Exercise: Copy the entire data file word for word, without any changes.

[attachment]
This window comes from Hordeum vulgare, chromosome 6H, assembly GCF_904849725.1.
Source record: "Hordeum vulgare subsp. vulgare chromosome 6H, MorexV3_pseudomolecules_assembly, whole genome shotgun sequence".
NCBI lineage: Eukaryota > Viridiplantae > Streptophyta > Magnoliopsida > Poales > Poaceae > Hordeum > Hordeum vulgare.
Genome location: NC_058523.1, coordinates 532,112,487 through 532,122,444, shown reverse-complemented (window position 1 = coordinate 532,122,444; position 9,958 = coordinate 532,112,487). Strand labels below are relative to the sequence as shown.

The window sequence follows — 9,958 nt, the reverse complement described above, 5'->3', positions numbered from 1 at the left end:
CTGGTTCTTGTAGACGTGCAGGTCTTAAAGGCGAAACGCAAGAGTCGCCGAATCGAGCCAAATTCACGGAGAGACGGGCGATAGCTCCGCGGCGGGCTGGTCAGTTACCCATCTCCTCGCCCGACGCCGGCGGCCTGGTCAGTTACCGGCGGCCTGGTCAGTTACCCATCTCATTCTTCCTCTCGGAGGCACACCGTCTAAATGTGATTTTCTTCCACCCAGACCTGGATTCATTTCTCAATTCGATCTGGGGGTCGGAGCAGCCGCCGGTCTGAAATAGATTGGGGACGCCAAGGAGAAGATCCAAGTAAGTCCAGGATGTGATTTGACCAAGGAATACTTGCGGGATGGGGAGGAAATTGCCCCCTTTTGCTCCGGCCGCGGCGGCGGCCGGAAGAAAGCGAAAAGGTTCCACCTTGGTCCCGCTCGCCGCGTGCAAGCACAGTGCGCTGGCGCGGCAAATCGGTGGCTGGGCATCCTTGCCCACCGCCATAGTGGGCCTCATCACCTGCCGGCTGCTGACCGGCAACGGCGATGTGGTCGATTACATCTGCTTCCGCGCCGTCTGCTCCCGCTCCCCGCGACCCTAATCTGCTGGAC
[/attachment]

This window comes from Hordeum vulgare, chromosome 6H, assembly GCF_904849725.1.
Source record: "Hordeum vulgare subsp. vulgare chromosome 6H, MorexV3_pseudomolecules_assembly, whole genome shotgun sequence".
NCBI lineage: Eukaryota > Viridiplantae > Streptophyta > Magnoliopsida > Poales > Poaceae > Hordeum > Hordeum vulgare.
Genome location: NC_058523.1, coordinates 532,112,487 through 532,122,444, shown reverse-complemented (window position 1 = coordinate 532,122,444; position 9,958 = coordinate 532,112,487). Strand labels below are relative to the sequence as shown.

The window sequence follows — 9,958 nt, the reverse complement described above, 5'->3', positions numbered from 1 at the left end:
CTGGTTCTTGTAGACGTGCAGGTCTTAAAGGCGAAACGCAAGAGTCGCCGAATCGAGCCAAATTCACGGAGAGACGGGCGATAGCTCCGCGGCGGGCTGGTCAGTTACCCATCTCCTCGCCCGACGCCGGCGGCCTGGTCAGTTACCGGCGGCCTGGTCAGTTACCCATCTCATTCTTCCTCTCGGAGGCACACCGTCTAAATGTGATTTTCTTCCACCCAGACCTGGATTCATTTCTCAATTCGATCTGGGGGTCGGAGCAGCCGCCGGTCTGAAATAGATTGGGGACGCCAAGGAGAAGATCCAAGTAAGTCCAGGATGTGATTTGACCAAGGAATACTTGCGGGATGGGGAGGAAATTGCCCCCTTTTGCTCCGGCCGCGGCGGCGGCCGGAAGAAAGCGAAAAGGTTCCACCTTGGTCCCGCTCGCCGCGTGCAAGCACAGTGCGCTGGCGCGGCAAATCGGTGGCTGGGCATCCTTGCCCACCGCCATAGTGGGCCTCATCACCTGCCGGCTGCTGACCGGCAACGGCGATGTGGTCGATTACATCTGCTTCCGCGCCGTCTGCTCCCGCTCCCCGCGACCCTAATCTGCTGGAC